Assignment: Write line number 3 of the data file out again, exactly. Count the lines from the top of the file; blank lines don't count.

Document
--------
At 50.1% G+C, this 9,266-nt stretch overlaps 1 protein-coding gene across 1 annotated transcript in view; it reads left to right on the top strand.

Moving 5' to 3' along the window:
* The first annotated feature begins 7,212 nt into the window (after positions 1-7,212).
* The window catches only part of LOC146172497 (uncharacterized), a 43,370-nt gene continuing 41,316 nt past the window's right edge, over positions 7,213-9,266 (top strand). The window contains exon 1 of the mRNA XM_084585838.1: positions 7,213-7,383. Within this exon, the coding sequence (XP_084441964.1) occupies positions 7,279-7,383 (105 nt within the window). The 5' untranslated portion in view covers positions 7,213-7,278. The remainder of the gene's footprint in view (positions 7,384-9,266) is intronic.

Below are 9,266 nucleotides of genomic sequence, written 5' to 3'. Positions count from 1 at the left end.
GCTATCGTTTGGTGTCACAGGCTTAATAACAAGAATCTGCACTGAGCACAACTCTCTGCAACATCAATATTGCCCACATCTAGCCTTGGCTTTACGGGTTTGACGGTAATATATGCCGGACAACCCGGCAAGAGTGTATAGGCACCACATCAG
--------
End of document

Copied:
* The first annotated feature begins 7,212 nt into the window (after positions 1-7,212).